Tech: Exploiting 'focus dedication' to sneak in mediums

I want to bring up something about breaking that I don’t believe is discussed enough (at all). That is ‘focus-dedication’. Deciding you are going to react to the next stage of a combo means you are ‘locked in’ to a certain set of reactions. This changes the linker/auto game in an interesting way.

If your opponet is looking to break your linker they’ve ‘dedicated focus’

Human reaction is around 15-20 frames when it comes to breaking. If you’ve chosen to react to something you cannot decide at frame 7 you are no longer going to react to this and instead shift focus to the next stage of the combo. Choosing not to react after you’ve made that decision, is itself a reaction. Your focus is dedicated for that block of frames.

This is where light linkers come in.

Sabrewulf does an opener into a manual. You decide “I’m going to watch for a medium or heavy linker” Sabrewulf does a light linker and then a medium double.

You’ve seen Sabrewulf’s medium doubles so much you should be able to break it consistently, but suddenly you are hit with a yellow lockout. Why?

The reason is you didn’t START to react to his medium doubles at the start of his medium doubles. You tried to react to the linker, and it was a light that started and ended before your window of focus-dedication was up. That spilled over into the start of Sabrewulf’s mediums.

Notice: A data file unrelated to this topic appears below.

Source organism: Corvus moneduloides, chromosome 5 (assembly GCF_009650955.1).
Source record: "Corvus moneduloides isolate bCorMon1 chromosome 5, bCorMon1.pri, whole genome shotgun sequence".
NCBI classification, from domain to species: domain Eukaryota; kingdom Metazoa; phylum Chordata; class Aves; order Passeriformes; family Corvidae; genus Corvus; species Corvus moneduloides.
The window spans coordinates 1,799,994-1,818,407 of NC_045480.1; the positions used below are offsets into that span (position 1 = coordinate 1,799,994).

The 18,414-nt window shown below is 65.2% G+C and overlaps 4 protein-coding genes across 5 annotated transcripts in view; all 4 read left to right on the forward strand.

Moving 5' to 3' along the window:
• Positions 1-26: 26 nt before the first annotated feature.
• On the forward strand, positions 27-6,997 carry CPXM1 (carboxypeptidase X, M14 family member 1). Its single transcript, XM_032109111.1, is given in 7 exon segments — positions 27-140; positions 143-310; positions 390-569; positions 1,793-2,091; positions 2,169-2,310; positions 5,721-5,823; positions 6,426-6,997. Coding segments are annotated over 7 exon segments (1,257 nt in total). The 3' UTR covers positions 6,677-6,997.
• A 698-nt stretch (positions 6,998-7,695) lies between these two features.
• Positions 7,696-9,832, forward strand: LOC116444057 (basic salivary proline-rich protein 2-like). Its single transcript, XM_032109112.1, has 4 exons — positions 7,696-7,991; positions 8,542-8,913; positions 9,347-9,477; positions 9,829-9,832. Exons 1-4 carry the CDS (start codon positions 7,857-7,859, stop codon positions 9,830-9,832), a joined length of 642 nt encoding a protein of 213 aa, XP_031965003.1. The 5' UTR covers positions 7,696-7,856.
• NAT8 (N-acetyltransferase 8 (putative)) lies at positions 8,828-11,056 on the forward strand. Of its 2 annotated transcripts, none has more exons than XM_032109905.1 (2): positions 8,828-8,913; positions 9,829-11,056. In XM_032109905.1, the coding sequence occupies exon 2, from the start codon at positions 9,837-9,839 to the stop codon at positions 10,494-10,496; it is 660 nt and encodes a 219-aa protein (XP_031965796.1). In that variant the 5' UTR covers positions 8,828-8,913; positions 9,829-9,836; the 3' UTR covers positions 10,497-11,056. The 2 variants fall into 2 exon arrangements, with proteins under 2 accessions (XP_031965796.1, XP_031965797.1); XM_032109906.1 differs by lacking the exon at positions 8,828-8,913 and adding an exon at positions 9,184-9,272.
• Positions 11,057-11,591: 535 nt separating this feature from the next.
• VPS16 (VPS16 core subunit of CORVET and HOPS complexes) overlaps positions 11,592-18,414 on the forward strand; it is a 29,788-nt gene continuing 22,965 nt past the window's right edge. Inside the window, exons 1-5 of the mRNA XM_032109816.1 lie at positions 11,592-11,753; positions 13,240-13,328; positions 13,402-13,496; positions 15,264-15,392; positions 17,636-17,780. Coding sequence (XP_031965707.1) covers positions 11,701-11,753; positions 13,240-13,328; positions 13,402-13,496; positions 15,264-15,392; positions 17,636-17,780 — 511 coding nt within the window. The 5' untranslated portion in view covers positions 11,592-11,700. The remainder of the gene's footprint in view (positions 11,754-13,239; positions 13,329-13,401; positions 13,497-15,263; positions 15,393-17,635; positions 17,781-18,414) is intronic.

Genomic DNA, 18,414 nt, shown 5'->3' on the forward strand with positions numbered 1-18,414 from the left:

Had you decided you weren’t going to look to break the linker and reserved your focus for the start of the auto phase of the combo, surely you would have broken successfully. But this would mean you are allowing yourself to be open to medium linkers that give your opponent better manuals. And here we see the complex mind-game that is taking place.

How does this affect the breaking game? It doesn’t. We’ve all been doing this. If I see my opponent is breaking my medium linkers which give me good manual options, I go for light linkers and my autos become dangerous where they would normally not be. If you watch tournaments, players are MUCH more likely to go for risky auto options after short light linkers. This tactic has already been used extensively, however I don’t believe it’s been given a proper write up.

I hope I’ve succeeded in doing this, as the common perception here seems to be breakers are free for anything but lights; but in actual tournament play, this is objectively not the case. I believe this is just one of many explanations for this phenomenon.

7 Likes

I should add, another way this manifests is for combo openers.

It is more difficult to break after an opener, because reacting to a medium auto or medium linker is not the same when you know its one category or the other.

Medium linkers are most successful after openers because the opponent is often guarding against autos, and must pay that focus dedication to switch to reacting to linkers.

Hence one of my favorite ways to get a level 2 is

Opener -> linker -> manual --> linker -> ender

2 Likes

I have trouble going from Opener to linker. Its embedded in my brain to follow the chain - Open- AD- Link- AD- End

I need to break this habit… but its a 20 year old habit lol
Good stuff man… keep it coming…Im going to read this some more and work on it…thanks